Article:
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Other names: Canker, Frounce, Avian trichomoniasis


Trichomoniasis is an infectious disease of birds caused by the single-celled protozoan Trichomonas gallinae. There are several different strains of this protozoan, some that cause clinical disease while others do not. This disease is also known as canker in pigeons and doves, and frounce in raptors. Trichomoniasis is one of the oldest known wildlife diseases with written records dating back to the 1500s. The protozoan responsible for the disease was not isolated until 300 years later.


Trichomoniasis is considered the most important disease of mourning doves in North America and can result in major mortality events in these species. The largest outbreak of trichomoniasis occurred during 1950 to 1951 in Alabama and neighboring states and resulted in the death of 50,000 to 100,000 mourning doves. Since it is a feeder-associated disease, it may lead to serious population declines in some species of songbird.

Species Affected

Trichomoniasis is primarily a disease of pigeons and doves, but raptors are also commonly affected. On rare occasions waterfowl and upland game birds have been affected. Domestic turkeys, chickens, and other captive birds can also be infected. This protozoan is not known to infect humans.


Trichomoniasis occurs in birds worldwide except Antarctica, Greenland, and the northern reaches of North America, Europe, and Asia. T. gallinae likely occurs wherever rock pigeons and mourning doves are found


Adults are the reservoir host for this organism. The protozoa are shed into the environment in the oral secretions of infected birds. Protozoa may directly pass from one adult to another through bill-to-bill contact, which is common during courtship. Young doves and pigeons acquire the protozoa when they receive regurgitated food from infected adults during feeding. Susceptible birds may also consume T. gallinae in contaminated food or water. The protozoa are killed by drying, but can survive for up to 5 days in moist grain and 20 minutes to several hours in water. Supplemental feeding and other practices that congregate susceptible bird species can lead to local mortality. The protozoa are transmitted to raptors when they feed on infected birds.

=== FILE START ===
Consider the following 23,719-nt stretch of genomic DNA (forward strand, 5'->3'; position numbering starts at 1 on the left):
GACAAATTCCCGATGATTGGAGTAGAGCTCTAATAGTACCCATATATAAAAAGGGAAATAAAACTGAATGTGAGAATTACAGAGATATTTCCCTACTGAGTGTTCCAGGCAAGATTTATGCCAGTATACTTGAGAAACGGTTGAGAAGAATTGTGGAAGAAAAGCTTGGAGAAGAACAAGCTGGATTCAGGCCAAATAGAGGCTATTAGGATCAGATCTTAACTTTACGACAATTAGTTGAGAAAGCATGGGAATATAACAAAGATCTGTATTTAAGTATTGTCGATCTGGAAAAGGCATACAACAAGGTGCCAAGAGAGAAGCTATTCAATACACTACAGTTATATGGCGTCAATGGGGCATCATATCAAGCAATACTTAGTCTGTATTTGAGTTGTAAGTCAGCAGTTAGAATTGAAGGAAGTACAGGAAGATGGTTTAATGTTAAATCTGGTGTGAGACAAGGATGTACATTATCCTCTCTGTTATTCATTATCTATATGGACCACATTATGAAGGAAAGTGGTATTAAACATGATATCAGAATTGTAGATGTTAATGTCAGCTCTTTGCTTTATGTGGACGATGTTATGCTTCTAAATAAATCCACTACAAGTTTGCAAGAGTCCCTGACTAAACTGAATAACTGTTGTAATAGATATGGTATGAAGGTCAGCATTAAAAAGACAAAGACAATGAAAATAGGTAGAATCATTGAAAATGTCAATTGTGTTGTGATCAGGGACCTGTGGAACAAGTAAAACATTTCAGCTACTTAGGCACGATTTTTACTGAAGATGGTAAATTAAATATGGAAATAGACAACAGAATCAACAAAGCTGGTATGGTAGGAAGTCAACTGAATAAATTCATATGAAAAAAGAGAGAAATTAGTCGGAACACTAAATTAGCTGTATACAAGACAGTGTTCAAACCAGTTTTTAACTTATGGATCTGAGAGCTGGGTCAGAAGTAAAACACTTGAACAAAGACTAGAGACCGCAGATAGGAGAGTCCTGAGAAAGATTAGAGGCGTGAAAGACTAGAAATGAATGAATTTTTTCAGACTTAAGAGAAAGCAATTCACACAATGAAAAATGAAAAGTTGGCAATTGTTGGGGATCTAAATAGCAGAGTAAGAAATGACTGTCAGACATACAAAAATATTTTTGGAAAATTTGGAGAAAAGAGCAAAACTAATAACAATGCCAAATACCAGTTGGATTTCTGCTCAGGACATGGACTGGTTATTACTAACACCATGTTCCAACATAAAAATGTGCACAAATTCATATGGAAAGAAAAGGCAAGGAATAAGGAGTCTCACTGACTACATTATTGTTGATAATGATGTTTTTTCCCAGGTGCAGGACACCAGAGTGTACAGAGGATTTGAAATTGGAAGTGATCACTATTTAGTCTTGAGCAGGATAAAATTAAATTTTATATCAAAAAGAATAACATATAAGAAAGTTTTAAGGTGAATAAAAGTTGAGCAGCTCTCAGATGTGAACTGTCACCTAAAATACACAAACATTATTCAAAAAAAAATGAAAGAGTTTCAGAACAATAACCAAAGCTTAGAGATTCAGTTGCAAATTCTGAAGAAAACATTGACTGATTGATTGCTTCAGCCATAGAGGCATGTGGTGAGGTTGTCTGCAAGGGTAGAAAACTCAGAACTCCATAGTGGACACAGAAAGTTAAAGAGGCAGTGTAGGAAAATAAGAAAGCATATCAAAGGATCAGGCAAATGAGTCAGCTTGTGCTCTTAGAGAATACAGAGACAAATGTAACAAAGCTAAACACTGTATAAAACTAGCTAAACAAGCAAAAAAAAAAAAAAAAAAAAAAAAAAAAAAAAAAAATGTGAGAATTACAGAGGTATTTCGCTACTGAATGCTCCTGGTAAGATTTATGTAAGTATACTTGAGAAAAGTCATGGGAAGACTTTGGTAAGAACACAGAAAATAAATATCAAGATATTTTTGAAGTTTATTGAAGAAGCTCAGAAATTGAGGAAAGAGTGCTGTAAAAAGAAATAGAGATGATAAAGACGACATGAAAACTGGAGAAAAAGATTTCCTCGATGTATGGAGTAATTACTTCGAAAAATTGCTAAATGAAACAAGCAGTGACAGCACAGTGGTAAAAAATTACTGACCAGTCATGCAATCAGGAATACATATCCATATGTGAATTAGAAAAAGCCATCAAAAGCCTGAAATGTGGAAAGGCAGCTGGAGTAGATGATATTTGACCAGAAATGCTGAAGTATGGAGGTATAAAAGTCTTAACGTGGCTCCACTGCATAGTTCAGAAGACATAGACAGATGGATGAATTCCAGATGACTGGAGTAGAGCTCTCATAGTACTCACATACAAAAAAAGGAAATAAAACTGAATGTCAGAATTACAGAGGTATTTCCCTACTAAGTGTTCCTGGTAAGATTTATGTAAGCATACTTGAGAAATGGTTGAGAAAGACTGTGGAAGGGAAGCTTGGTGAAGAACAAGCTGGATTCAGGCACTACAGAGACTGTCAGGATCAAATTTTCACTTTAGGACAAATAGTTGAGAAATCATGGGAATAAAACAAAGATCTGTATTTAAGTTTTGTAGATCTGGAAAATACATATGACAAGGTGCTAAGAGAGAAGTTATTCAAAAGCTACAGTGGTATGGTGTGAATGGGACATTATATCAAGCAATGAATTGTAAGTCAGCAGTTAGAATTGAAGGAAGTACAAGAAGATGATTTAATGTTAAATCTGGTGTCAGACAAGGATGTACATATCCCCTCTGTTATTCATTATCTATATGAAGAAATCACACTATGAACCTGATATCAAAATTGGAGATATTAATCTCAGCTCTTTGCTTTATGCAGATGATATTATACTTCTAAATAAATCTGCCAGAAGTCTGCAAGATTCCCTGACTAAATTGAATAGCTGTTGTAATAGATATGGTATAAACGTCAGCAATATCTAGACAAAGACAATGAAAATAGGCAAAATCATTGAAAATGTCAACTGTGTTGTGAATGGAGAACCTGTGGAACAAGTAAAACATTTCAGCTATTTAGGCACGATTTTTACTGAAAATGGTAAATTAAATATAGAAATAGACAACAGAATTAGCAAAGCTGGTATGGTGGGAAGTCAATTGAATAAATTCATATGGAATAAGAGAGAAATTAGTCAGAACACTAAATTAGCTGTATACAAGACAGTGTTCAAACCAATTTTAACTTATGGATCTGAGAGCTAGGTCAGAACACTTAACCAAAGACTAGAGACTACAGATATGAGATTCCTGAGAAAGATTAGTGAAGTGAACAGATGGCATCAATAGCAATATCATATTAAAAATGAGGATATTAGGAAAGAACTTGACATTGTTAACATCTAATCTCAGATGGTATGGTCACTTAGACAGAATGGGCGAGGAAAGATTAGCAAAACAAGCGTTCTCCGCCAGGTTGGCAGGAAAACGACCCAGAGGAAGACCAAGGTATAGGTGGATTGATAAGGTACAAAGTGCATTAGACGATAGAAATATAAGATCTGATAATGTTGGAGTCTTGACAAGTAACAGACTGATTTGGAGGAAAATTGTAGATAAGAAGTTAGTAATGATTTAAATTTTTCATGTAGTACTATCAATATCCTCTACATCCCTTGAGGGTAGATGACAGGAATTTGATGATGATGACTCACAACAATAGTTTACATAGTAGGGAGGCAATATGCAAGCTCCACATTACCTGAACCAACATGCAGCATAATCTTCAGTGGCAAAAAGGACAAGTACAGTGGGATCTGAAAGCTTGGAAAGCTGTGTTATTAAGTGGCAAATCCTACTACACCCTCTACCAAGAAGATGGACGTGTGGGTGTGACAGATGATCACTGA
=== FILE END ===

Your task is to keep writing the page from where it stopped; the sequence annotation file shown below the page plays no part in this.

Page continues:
Clinical Signs

Clinical trichomoniasis is primarily a disease of young pigeons and doves. 80-90% of adult pigeons carry T. gallinae, but show no clinical signs of illness. The protozoa inhabit the upper digestive tract of all affected birds, meaning there is often inflammation of the lining of the mouth and esophagus, which can develop into cheese-like masses. The lesions within the upper digestive tract may interfere with eating and drinking. Birds that are unable to swallow often become emaciated and listless. Affected birds may also exhibit ruffled feathers, diarrhea, and difficulty breathing. Their necks and faces often appear puffy or swollen. Birds usually die from starvation because they cannot swallow, or suffocate because of lesions in the mouth block the trachea.


Trichomoniasis is diagnosed by laboratory identification of the T. gallinae protozoan. A presumptive diagnosis can also be made based on the presence of classic lesions on necropsy.


Medications are available that can successfully treat trichomoniasis in birds. Captive birds can be treated by oral administration of the medication or by adding the medication to food and water. Treatment is challenging and likely not feasible in wild populations because of the inability to control food and water choices.


Doves and pigeons should be prevented from congregating in large groups, particularly at birdbaths and feeders. Where feeding does take place, both food  and water should be kept fresh and changed daily. Feeders, platforms, and other associated surfaces should be decontaminated regularly with a 10% bleach solution (9 parts water: 1 part bleach). Infected captive birds (symptomatic and asymptomatic carriers) should be culled or treated.

Suggested Reading

  • Cole, R. A. Trichomoniasis. Pages 201-206 in M. Friend, and J. C. Franson, technical editors. Field Manual of Wildlife Diseases: Birds. United States Geological Survey.
  • Forrester, D. J., and G. W. Foster. 2008. Trichomonosis. Pages 120-153 in C. T. Atkinson, N. J. Thomas, and D. B. Hunter, editors. Parasitic Diseases of Wild Birds. Wiley-Blackwell, Ames, Iowa, USA.
  • Michigan Department of Natural Resources. Wildlife Disease. Trichomoniasis.